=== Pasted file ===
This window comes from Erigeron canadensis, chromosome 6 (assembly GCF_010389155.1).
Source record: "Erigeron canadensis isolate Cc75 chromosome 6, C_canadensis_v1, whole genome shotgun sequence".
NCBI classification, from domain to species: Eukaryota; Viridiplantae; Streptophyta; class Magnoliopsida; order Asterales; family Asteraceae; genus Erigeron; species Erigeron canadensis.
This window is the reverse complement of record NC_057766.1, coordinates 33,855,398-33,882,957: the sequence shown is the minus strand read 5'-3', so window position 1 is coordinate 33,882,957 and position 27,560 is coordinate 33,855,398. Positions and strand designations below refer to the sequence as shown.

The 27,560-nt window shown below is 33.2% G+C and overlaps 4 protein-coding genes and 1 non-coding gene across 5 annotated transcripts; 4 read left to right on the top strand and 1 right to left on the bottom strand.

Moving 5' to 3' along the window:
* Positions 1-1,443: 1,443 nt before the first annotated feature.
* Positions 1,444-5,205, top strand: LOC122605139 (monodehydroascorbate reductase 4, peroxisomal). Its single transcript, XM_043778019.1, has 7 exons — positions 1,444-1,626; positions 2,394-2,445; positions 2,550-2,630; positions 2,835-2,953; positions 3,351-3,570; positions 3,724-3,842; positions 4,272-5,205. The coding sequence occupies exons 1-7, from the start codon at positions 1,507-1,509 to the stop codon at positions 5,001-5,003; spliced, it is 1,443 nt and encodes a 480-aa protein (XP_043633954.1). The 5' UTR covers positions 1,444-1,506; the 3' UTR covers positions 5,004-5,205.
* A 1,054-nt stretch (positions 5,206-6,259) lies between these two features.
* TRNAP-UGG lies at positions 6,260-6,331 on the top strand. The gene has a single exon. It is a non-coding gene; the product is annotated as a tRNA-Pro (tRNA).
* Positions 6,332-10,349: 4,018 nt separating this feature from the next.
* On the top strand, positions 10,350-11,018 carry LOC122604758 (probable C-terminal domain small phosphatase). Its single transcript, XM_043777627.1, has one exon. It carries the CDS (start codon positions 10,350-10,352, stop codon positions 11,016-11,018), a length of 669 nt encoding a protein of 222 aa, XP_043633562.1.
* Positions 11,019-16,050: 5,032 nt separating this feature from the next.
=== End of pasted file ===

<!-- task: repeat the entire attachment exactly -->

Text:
This window comes from Erigeron canadensis, chromosome 6 (assembly GCF_010389155.1).
Source record: "Erigeron canadensis isolate Cc75 chromosome 6, C_canadensis_v1, whole genome shotgun sequence".
NCBI classification, from domain to species: Eukaryota; Viridiplantae; Streptophyta; class Magnoliopsida; order Asterales; family Asteraceae; genus Erigeron; species Erigeron canadensis.
This window is the reverse complement of record NC_057766.1, coordinates 33,855,398-33,882,957: the sequence shown is the minus strand read 5'-3', so window position 1 is coordinate 33,882,957 and position 27,560 is coordinate 33,855,398. Positions and strand designations below refer to the sequence as shown.

The 27,560-nt window shown below is 33.2% G+C and overlaps 4 protein-coding genes and 1 non-coding gene across 5 annotated transcripts; 4 read left to right on the top strand and 1 right to left on the bottom strand.

Moving 5' to 3' along the window:
* Positions 1-1,443: 1,443 nt before the first annotated feature.
* Positions 1,444-5,205, top strand: LOC122605139 (monodehydroascorbate reductase 4, peroxisomal). Its single transcript, XM_043778019.1, has 7 exons — positions 1,444-1,626; positions 2,394-2,445; positions 2,550-2,630; positions 2,835-2,953; positions 3,351-3,570; positions 3,724-3,842; positions 4,272-5,205. The coding sequence occupies exons 1-7, from the start codon at positions 1,507-1,509 to the stop codon at positions 5,001-5,003; spliced, it is 1,443 nt and encodes a 480-aa protein (XP_043633954.1). The 5' UTR covers positions 1,444-1,506; the 3' UTR covers positions 5,004-5,205.
* A 1,054-nt stretch (positions 5,206-6,259) lies between these two features.
* TRNAP-UGG lies at positions 6,260-6,331 on the top strand. The gene has a single exon. It is a non-coding gene; the product is annotated as a tRNA-Pro (tRNA).
* Positions 6,332-10,349: 4,018 nt separating this feature from the next.
* On the top strand, positions 10,350-11,018 carry LOC122604758 (probable C-terminal domain small phosphatase). Its single transcript, XM_043777627.1, has one exon. It carries the CDS (start codon positions 10,350-10,352, stop codon positions 11,016-11,018), a length of 669 nt encoding a protein of 222 aa, XP_043633562.1.
* Positions 11,019-16,050: 5,032 nt separating this feature from the next.